casSo for all the talk of “human cockfighting,” ultimate fighting is not the most dangerous sport, just the most enthusiastically grotesque. By its very design, ultimate fighting peddles some awfully unsettling images: The very first fight featured a savate champion literally kicking the teeth out of a sumo wrestler Then there was the American ninja pounded silly with a hailt of fists and elbows, a twenty-second beating good for thirty-four stitches to the face. And don’t forget that other sumo wrestler, this one a 616-pounder from Rahway, New Jersey, down on all fours, his tits jiggling while a low-budget Chuck Norris stood over him, delivering thirty-five consecutive right hands to the head. As for our man Tank: There was the moment he was born as a bad guy to the world, his knee like a vise on the opponent’s head as he mugged for the crowd.

But the man whose head that was, a three-hundred-plus-pound former football player named Paul Varelans, is not nearly so offended. “What about when Lawrence Taylor snapped Joe Theismann’s leg? They didn’t stop showing that on TV, did they? This kind of fighting is a lot safer than football. What’s the first thing a football fan reads in the Sunday sports section? The injury report.”

“Why do people go to auto races?” asks Bob Meyrowitz, whose company, Semaphore Entertainment, produces UFC. “To see the car cross the finish line? Or to see the car crash? Everyone knows about violence in hockey and how the announcers put the fights on the evening highlight package. And why does the NFL put out a video called Greatest Hits?”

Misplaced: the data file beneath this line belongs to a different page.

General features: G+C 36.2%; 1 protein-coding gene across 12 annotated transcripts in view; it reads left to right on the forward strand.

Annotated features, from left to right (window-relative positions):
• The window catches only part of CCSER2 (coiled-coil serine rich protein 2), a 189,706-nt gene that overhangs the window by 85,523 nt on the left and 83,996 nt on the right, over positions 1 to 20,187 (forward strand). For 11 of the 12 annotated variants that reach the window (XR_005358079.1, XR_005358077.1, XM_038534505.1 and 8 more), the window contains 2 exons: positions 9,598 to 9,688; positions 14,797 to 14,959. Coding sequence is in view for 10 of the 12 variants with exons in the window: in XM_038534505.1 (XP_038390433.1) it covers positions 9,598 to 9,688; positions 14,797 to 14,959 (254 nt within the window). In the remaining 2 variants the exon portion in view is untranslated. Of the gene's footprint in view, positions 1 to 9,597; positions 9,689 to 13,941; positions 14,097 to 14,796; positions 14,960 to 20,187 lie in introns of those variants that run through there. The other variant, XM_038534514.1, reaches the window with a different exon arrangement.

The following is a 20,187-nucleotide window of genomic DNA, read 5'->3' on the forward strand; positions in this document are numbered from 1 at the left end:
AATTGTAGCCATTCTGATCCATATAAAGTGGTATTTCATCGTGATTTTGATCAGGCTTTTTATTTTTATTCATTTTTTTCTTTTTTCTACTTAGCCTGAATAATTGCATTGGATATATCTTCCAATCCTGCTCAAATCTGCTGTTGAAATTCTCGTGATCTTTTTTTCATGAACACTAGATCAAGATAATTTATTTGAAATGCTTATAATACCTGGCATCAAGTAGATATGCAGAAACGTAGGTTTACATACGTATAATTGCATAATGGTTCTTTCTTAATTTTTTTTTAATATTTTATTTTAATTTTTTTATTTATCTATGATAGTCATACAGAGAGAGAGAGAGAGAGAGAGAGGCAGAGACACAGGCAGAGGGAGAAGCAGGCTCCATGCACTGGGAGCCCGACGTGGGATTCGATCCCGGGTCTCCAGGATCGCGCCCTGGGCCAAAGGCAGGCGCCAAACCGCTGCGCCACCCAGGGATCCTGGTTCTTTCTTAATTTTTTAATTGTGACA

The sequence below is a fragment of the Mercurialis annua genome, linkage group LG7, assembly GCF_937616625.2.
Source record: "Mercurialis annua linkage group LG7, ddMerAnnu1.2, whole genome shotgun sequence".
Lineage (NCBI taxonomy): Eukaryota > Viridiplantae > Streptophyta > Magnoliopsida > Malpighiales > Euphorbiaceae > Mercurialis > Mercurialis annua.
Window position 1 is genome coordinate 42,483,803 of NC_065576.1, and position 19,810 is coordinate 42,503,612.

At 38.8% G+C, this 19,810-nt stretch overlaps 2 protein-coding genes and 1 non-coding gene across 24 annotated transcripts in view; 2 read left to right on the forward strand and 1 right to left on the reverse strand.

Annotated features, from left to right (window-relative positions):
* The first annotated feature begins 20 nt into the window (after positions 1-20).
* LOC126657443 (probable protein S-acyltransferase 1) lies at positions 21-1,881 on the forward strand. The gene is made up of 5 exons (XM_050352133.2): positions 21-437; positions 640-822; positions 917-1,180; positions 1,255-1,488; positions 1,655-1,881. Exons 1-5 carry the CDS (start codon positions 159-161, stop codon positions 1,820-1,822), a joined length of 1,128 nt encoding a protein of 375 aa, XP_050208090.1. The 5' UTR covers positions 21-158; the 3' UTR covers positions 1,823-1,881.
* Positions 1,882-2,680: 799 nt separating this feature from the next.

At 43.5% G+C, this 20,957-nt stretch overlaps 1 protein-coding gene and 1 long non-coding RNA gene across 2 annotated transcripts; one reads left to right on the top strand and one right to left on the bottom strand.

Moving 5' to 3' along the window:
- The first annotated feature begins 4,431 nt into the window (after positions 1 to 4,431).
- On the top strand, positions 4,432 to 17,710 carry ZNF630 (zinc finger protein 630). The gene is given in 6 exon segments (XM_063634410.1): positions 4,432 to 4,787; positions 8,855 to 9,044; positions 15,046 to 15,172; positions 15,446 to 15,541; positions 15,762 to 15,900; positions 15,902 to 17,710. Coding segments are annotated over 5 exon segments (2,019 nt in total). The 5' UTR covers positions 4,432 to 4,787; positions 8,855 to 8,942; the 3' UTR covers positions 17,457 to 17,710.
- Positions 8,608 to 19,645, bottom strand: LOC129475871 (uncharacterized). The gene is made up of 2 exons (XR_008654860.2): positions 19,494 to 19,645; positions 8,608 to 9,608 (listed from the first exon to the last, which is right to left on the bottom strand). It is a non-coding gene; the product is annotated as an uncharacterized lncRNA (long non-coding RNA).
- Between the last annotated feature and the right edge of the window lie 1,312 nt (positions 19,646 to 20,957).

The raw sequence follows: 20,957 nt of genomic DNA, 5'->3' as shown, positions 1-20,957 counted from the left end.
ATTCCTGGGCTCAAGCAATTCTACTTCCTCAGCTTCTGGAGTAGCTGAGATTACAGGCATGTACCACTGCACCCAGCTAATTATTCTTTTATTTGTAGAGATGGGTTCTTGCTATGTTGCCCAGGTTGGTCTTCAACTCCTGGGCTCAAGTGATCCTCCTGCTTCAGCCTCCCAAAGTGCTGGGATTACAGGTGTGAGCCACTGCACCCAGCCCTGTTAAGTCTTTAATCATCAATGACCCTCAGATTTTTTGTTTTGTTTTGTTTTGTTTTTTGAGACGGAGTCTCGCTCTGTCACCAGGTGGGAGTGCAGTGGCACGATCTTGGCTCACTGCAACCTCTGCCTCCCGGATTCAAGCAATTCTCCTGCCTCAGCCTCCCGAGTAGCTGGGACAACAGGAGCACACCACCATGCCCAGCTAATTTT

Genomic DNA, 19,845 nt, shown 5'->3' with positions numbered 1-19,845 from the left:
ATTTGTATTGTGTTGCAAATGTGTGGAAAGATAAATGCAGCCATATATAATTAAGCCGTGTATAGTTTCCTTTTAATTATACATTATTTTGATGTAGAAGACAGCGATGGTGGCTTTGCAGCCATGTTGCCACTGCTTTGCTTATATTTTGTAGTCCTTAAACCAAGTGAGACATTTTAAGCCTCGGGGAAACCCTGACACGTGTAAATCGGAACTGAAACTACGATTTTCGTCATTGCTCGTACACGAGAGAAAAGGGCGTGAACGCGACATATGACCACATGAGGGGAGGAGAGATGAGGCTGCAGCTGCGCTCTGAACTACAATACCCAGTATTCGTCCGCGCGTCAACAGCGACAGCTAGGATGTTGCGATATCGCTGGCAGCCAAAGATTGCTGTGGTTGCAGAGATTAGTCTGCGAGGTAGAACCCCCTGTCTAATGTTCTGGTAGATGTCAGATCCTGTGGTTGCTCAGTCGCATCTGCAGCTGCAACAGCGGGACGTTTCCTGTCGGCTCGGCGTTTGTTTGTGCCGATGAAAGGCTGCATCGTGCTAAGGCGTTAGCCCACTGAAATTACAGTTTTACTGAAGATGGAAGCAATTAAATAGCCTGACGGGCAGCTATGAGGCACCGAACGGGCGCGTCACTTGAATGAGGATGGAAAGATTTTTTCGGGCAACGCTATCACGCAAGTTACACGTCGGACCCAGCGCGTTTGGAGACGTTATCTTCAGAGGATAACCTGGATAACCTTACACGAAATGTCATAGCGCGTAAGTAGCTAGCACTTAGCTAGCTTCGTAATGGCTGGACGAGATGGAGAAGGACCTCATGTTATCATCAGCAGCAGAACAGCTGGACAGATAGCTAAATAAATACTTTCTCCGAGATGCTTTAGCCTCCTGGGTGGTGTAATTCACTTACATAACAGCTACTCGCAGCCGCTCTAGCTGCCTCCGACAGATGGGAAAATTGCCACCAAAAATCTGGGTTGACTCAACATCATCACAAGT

To bear Meyrowitz tell it, his event only eases the hypocrisy. He doesn’t have to pretend the violence he’s selling is coincidental. And if nothing else, Meyrowitz understands what sells. TWO decades ago, in the aftermath of Altamont, he came up with the feel-good King Biscuit Flower Hour, rock radio’s first syndicated show. Eventually, he got into pay-per-view. He did the first pay-per-view concert, with Ozzy Osbourne, the former Black Sabbath singer who occasionally bit the heads off live bats; then later, and most profitably, he scored big with New Kids on the Block. That concert still boasts the biggest buy rate of any pay-per-view entertainment event–though it would’ve been dwarfed by Meyrowitz’s ill-fated attempt to put on O. J. Simpson days after his acquittal. Ultimate fighting is just another well-calculated anticipation of popular taste. Tank Abbott happens in a video dimension where Marshall McLuhan meets Vince McMahon. The pay-per-view audience–what Meyrowitz calls a “hall with twenty-six million seats”–has been weaned on vulgarity and violence. We keep getting our dosage upped until we have the attention spans of chimps, until Hulk Hogan and Chuck Norris and Steven Seagal seem as benign as Sleepy and Sneezy and Grumpy. Tony Montana now qualifies as a “classic,” and compared with, say, Henry: Portrait of a Serial Killer, Pacino’s rendition comes off like Jimmy Stewart. The UFC is perfect for kiddies raised on video games like Mortal Kombat. After all, what is ultimate fighting but Mortal Kombat come to life? Real blood, not virtual, that’s where we’re headed. It’s only a matter of time before what we know as “sports” looks suspiciously like that old James Caan flick Rollerball.